As many celebrated the recent decision to make HIV prevention medication free on most insurance plans, those who are uninsured felt the gap between them and their life-saving treatment widened further.
"The story we keep running into is, it's not just the cost of the pill. It's I now need to go to a doctor every three months to do a check-in, get an STI test and monitor my kidneys. That's really where the cost seems to lie across the spectrum," said Lee Storrow, executive director of the North Carolina AIDS Action Network.
While the cost of medication varies, Storrow said accessing a doctor can be the hardest part of treatment for an uninsured individual, particularly someone who is LGBTQ+.
According to data from the Human Rights Campaign, 17% of LGBTQ+ people do not have health insurance, compared to 12% of their straight counterparts. Transgender people and LGBTQ+ people of color are even more likely to be uninsured.
"We really do as a community have to advocate and push for more tools to get both medications but also broader healthcare access," Storrow said.
He added that helping people find supportive healthcare providers is important as well.
"Especially for folks in more rural communities in North Carolina, you may not have a medical provider in your county who's comfortable talking about PrEP, who's comfortable talking about gay sexuality," he said.
If a patient tried to pay out of pocket for medication, which needs to be taken daily and indefinitely, they could run into massive charges. A search of one of the main name brand PrEP medications on a discount pharmacy website for the zip code 27601 returned prices ranging from $40 to more than $1,200.
"I think that formula of coming up with the price of a medication is very complex and something that I can't even begin to fathom," said Dr. Melissa Haithcox-Dennis, the executive director of the Alliance of AIDS Services of the Carolinas.
She added that pharmaceutical companies will provide medication assistance programs that reduce the cost of PrEP for those who need help paying, and that the Ready, Set, PrEP program through the federal government provides free access to medication. AAS-C also provides what she called "concierge level service," helping folks make appointments with friendly providers, get free STI and HIV testing, and start their treatment journey.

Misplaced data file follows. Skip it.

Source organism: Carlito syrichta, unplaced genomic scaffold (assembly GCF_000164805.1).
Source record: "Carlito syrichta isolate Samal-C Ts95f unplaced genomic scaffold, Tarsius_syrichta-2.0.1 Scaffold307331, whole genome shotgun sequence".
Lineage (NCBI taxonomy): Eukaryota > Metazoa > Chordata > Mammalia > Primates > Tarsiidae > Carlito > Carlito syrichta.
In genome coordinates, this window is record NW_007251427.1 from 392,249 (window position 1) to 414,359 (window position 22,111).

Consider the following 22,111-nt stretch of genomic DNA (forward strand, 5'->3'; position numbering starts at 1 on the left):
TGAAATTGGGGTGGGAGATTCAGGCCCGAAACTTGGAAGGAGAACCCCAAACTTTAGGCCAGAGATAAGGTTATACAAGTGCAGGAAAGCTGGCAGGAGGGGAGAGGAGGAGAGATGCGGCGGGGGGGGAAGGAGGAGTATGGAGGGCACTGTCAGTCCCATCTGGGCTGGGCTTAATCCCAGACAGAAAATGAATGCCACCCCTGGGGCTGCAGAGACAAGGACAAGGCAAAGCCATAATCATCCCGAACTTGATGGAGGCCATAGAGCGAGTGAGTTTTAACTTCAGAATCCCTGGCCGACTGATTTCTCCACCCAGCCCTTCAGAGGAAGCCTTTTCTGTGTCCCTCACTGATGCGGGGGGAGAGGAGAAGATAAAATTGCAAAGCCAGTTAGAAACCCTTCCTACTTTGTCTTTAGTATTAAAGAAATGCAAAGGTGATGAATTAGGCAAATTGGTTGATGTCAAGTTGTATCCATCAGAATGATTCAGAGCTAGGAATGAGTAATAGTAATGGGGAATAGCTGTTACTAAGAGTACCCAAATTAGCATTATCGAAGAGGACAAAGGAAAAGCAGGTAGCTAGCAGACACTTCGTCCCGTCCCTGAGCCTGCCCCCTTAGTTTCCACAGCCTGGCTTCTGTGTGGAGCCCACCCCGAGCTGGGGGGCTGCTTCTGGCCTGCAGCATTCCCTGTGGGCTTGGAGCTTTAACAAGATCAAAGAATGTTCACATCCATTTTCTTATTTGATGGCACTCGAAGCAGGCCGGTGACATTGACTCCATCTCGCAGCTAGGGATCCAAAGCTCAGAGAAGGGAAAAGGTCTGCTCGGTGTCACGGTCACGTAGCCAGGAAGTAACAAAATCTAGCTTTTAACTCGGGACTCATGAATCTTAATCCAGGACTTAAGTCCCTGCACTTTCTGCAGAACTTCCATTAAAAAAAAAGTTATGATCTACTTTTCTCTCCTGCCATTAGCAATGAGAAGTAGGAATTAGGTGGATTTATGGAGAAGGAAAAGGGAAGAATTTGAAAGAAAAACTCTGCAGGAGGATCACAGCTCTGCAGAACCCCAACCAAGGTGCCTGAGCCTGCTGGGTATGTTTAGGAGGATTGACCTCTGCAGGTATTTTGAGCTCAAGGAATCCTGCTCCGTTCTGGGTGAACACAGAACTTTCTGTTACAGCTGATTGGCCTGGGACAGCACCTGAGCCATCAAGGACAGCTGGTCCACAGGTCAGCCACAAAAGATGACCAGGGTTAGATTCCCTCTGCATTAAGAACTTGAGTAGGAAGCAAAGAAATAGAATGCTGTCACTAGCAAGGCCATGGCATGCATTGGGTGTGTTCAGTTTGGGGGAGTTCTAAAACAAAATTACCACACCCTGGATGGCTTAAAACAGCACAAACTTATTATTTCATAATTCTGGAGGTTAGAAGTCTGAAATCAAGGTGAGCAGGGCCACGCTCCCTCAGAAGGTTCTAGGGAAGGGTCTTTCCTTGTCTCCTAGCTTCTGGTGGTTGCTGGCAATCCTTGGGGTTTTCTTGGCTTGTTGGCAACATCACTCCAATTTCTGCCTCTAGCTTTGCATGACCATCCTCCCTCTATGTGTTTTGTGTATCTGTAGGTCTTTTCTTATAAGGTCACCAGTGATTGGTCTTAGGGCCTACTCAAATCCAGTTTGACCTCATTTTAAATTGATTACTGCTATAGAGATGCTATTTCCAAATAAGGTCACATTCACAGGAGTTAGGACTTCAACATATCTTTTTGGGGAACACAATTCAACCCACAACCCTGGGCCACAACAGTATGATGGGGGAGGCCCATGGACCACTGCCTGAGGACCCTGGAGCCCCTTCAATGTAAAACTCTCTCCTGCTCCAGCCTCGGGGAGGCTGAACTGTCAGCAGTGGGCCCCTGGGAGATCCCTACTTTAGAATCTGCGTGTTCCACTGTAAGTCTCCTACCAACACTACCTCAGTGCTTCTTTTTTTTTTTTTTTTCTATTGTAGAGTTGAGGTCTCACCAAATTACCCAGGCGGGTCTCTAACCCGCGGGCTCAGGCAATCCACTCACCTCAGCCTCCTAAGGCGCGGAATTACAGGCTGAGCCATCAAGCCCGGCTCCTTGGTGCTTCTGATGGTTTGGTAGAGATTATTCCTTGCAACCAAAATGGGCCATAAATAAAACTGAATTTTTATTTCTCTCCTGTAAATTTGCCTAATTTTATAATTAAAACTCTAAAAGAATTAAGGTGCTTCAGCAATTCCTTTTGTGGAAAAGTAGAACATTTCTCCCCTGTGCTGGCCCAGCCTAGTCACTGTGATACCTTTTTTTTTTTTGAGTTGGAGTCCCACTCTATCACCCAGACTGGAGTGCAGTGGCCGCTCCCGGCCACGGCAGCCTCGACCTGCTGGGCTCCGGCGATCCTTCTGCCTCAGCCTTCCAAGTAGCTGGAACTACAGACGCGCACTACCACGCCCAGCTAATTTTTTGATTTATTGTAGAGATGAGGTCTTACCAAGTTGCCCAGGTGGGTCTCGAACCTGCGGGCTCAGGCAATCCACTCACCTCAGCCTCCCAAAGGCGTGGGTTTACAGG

"It can be challenging, especially when you want to have PrEP and you're interested, but unfortunately adherence is low because accessing it the first time is very challenging," Haithcox-Dennis said.
Storrow added that expanding Medicaid would not just help LGBTQ+ individuals get healthcare--it would allow all uninsured and underinsured folks access to medication and doctor's visits they could not previously afford.
"So yes, this is a conversation about sexuality, about LGBTQ identity, about dating, about love, but at its core, this is about accessible health care," Storrow said.
Haithcox-Dennis added reducing the cost of the drug for those who are uninsured or underinsured, lowering barriers to medical care for checkups and STI testing, reducing stigma, and addressing social determinants of health will make medication access, in general, easier for everyone.
"When you have to decide between food and PrEP, a lot of times, most people are going to choose food, right?" Haithcox-Dennis said.
Both she and Storrow said bringing the stigma and shame away from PrEP will be a major step in lowering the cost for uninsured folks, particularly those who are LGBTQ+ and allowing them to get the lifelong treatment they deserve.